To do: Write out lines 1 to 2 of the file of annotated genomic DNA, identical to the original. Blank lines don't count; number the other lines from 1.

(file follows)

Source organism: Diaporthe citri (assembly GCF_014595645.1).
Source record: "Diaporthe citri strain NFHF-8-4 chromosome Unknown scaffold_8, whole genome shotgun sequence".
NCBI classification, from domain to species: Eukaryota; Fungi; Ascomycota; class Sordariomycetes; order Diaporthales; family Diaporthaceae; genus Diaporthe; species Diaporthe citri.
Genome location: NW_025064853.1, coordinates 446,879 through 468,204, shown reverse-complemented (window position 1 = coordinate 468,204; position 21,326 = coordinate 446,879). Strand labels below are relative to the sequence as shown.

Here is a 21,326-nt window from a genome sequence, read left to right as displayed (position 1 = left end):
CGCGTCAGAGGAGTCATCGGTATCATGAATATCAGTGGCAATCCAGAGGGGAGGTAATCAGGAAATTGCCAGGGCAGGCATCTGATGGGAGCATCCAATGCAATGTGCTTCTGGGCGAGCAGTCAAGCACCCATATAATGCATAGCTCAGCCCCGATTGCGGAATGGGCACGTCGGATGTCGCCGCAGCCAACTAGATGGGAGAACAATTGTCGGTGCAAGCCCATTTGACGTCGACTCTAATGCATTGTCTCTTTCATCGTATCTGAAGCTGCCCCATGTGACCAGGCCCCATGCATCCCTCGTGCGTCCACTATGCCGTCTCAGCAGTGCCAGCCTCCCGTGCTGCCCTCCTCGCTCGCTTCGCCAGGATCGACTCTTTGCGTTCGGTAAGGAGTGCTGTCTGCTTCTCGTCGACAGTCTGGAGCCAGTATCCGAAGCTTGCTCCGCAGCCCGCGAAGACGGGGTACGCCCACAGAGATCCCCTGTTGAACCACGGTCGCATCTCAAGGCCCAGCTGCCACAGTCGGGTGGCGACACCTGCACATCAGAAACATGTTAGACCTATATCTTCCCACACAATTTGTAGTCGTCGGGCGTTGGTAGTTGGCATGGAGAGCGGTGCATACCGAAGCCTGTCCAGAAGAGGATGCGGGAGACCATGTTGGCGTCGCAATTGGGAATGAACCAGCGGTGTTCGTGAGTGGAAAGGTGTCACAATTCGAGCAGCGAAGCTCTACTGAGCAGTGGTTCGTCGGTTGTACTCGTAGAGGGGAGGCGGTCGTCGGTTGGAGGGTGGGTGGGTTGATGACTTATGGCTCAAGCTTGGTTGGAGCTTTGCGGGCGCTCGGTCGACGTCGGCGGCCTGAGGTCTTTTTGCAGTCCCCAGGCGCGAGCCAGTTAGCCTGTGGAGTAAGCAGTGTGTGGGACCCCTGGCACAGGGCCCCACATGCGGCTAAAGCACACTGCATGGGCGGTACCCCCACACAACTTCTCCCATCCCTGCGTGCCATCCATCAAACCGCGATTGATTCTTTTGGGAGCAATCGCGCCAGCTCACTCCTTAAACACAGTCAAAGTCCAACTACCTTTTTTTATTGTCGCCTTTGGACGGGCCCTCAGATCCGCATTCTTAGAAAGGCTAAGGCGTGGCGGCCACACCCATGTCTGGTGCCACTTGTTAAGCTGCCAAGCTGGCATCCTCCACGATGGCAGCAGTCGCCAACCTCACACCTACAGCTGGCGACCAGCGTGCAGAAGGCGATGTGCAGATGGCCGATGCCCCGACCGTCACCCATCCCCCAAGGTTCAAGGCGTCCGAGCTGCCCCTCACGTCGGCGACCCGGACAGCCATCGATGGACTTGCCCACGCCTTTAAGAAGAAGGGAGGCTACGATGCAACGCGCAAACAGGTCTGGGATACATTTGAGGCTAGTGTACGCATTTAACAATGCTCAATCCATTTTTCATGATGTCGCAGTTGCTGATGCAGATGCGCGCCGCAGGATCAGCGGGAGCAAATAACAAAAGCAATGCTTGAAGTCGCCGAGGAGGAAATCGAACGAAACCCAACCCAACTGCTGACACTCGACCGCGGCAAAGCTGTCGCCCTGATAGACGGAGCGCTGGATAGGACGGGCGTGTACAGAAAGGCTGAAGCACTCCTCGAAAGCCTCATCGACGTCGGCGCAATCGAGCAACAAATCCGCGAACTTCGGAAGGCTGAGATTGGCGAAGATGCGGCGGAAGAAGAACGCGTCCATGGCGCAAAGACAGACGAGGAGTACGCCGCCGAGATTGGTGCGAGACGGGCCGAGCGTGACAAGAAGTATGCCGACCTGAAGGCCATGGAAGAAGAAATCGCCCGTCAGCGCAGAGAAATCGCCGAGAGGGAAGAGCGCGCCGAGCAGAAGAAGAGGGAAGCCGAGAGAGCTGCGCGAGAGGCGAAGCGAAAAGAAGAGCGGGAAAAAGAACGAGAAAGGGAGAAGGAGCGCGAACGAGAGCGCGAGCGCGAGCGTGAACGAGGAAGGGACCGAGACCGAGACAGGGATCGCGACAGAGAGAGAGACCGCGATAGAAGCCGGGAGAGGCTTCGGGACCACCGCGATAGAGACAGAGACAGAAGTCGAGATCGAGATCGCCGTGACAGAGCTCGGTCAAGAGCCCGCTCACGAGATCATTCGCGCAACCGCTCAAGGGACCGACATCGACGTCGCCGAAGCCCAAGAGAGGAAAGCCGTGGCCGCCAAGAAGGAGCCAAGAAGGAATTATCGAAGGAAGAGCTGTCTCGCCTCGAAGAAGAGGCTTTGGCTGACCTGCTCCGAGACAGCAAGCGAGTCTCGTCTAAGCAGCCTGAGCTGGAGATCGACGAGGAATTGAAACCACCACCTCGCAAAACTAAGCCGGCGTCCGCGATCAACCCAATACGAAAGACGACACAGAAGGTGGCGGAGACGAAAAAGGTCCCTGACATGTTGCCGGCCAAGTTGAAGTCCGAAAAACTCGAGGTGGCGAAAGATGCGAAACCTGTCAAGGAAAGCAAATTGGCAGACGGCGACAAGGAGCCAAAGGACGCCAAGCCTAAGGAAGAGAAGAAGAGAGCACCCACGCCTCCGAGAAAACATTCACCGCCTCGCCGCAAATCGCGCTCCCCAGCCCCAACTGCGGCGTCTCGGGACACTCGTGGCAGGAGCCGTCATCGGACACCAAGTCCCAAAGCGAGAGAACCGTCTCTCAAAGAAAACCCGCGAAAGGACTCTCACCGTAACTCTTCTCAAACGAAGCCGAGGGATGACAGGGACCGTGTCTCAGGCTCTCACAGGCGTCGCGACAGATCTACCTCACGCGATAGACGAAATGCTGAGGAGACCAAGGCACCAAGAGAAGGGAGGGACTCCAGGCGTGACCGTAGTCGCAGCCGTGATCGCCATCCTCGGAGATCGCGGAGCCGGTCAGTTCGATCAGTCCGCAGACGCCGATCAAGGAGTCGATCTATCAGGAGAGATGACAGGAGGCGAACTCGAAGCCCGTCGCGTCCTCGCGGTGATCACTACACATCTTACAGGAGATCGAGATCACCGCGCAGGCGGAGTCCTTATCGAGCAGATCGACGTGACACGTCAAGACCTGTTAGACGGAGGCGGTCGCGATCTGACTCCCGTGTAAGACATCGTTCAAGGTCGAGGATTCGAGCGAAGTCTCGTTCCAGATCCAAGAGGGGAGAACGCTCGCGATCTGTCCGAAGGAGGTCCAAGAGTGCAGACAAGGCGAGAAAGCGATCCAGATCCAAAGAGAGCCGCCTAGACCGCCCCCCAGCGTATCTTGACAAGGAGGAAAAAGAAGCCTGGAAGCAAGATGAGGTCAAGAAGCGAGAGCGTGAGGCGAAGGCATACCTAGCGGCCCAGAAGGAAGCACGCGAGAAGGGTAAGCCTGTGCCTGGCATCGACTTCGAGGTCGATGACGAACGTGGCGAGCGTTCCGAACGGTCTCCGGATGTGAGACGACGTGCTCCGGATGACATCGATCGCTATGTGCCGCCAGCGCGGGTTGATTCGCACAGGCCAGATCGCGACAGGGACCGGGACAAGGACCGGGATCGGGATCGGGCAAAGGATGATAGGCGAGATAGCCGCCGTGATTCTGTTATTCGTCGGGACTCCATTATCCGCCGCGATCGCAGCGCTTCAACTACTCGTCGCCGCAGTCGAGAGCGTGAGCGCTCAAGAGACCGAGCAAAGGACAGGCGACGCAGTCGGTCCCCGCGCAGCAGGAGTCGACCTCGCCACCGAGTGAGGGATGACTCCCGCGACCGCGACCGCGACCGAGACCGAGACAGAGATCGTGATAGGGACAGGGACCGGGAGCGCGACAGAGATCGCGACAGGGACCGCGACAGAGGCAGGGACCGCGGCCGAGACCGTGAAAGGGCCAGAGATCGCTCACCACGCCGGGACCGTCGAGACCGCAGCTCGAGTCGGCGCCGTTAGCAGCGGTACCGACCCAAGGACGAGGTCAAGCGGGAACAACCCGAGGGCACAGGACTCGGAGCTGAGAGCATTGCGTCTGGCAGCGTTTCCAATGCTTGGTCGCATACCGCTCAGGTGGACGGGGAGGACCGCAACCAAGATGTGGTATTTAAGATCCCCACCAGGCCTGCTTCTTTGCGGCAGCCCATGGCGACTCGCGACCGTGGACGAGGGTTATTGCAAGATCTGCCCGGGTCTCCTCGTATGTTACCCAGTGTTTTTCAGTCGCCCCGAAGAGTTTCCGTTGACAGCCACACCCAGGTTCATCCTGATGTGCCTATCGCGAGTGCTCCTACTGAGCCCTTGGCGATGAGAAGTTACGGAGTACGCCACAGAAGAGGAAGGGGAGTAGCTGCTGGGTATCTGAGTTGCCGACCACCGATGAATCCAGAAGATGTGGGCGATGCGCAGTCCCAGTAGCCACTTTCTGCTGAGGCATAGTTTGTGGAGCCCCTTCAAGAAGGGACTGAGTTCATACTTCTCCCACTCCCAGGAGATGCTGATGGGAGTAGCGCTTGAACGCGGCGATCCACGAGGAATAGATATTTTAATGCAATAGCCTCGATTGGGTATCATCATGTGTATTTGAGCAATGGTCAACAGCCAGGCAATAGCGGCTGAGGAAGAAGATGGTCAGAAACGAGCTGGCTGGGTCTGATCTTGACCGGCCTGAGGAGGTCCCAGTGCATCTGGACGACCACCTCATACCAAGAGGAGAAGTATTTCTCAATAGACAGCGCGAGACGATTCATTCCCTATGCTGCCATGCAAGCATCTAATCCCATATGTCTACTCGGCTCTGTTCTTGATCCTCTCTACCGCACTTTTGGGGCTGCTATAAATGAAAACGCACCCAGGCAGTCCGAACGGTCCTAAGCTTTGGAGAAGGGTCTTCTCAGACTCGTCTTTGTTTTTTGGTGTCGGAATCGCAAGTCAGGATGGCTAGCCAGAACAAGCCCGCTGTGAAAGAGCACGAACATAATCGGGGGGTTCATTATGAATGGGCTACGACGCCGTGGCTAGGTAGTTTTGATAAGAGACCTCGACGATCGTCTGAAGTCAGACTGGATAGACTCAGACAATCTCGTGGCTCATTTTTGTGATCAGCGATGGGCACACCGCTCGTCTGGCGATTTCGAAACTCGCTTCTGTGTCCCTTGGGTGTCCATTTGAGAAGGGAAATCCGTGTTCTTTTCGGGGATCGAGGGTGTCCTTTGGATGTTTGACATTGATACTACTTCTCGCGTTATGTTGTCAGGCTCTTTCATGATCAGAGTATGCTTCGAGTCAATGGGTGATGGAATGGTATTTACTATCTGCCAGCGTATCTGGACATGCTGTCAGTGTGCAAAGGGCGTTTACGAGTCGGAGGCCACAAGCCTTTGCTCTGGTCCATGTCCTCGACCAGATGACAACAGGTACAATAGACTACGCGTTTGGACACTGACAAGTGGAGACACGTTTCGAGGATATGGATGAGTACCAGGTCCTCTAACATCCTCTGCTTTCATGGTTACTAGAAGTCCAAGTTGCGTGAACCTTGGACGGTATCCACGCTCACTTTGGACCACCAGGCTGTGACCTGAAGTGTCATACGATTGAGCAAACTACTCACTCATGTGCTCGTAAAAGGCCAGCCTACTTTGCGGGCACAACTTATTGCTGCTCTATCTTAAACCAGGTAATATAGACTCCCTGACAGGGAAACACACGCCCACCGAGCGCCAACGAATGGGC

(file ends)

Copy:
Source organism: Diaporthe citri (assembly GCF_014595645.1).
Source record: "Diaporthe citri strain NFHF-8-4 chromosome Unknown scaffold_8, whole genome shotgun sequence".